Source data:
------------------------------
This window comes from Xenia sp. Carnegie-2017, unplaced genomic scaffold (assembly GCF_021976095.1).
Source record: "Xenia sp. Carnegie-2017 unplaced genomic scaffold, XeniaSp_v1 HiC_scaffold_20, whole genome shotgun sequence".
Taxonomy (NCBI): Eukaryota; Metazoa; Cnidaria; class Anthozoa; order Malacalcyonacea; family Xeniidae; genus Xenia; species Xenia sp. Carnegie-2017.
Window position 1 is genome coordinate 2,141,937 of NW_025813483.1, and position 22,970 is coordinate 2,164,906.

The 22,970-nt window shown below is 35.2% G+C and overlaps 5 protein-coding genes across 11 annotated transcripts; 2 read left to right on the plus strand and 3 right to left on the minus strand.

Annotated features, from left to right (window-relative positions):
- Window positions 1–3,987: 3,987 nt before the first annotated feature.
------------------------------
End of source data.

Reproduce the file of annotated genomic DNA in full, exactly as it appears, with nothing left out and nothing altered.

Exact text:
This window comes from Xenia sp. Carnegie-2017, unplaced genomic scaffold (assembly GCF_021976095.1).
Source record: "Xenia sp. Carnegie-2017 unplaced genomic scaffold, XeniaSp_v1 HiC_scaffold_20, whole genome shotgun sequence".
Taxonomy (NCBI): Eukaryota; Metazoa; Cnidaria; class Anthozoa; order Malacalcyonacea; family Xeniidae; genus Xenia; species Xenia sp. Carnegie-2017.
Window position 1 is genome coordinate 2,141,937 of NW_025813483.1, and position 22,970 is coordinate 2,164,906.

The 22,970-nt window shown below is 35.2% G+C and overlaps 5 protein-coding genes across 11 annotated transcripts; 2 read left to right on the plus strand and 3 right to left on the minus strand.

Annotated features, from left to right (window-relative positions):
- Window positions 1–3,987: 3,987 nt before the first annotated feature.